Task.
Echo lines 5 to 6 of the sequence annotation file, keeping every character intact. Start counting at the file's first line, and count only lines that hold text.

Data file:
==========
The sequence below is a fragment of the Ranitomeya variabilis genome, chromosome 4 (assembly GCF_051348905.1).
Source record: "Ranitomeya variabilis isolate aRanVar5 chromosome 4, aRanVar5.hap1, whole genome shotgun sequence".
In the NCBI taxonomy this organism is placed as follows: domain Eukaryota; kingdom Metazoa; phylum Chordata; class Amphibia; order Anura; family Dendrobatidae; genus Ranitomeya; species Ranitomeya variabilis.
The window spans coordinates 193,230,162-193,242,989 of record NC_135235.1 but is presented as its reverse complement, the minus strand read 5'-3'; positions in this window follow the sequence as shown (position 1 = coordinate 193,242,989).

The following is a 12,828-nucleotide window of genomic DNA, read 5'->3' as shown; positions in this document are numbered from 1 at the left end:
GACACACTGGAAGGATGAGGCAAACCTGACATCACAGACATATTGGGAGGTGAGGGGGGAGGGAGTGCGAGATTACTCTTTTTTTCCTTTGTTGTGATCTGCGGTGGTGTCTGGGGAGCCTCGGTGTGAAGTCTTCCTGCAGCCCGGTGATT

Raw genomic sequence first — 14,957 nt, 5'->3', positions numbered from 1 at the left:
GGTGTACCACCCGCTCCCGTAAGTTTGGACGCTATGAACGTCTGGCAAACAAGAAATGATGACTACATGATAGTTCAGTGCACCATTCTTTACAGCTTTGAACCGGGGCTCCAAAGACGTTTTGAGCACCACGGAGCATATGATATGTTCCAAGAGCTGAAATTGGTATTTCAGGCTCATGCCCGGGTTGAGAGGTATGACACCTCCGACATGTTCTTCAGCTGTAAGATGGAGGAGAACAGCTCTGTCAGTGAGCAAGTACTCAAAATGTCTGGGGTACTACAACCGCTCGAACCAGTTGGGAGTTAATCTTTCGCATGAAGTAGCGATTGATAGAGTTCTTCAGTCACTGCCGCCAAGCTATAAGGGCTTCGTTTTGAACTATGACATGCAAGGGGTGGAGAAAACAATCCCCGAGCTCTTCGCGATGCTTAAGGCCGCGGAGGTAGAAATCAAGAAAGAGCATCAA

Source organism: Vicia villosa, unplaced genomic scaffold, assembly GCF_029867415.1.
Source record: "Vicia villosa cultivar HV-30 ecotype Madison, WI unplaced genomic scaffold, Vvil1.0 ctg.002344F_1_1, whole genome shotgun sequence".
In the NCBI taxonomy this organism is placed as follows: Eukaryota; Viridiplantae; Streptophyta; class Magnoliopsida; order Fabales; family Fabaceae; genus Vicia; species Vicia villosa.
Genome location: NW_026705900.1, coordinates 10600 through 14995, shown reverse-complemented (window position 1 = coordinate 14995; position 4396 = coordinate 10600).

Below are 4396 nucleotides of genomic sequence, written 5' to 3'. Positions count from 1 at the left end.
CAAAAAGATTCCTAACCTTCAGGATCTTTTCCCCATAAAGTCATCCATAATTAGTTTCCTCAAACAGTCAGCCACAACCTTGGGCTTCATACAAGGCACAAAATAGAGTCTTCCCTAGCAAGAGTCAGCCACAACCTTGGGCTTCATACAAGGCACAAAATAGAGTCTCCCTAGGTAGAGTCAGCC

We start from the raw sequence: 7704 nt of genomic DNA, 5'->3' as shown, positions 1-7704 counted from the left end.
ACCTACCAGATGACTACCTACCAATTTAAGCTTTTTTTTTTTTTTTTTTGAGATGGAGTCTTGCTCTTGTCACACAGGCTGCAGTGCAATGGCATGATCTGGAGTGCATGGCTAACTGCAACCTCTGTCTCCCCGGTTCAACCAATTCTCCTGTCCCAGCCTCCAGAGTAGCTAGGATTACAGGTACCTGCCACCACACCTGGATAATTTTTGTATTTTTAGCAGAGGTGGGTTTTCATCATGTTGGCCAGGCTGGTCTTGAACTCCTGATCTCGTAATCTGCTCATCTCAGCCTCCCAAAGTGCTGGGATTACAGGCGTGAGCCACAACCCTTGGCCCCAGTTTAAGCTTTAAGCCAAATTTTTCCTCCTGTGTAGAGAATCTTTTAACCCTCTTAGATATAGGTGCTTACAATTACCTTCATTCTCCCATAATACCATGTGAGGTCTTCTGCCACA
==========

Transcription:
The following is a 12,828-nucleotide window of genomic DNA, read 5'->3' as shown; positions in this document are numbered from 1 at the left end:
GACACACTGGAAGGATGAGGCAAACCTGACATCACAGACATATTGGGAGGTGAGGGGGGAGGGAGTGCGAGATTACTCTTTTTTTCCTTTGTTGTGATCTGCGGTGGTGTCTGGGGAGCCTCGGTGTGAAGTCTTCCTGCAGCCCGGTGATT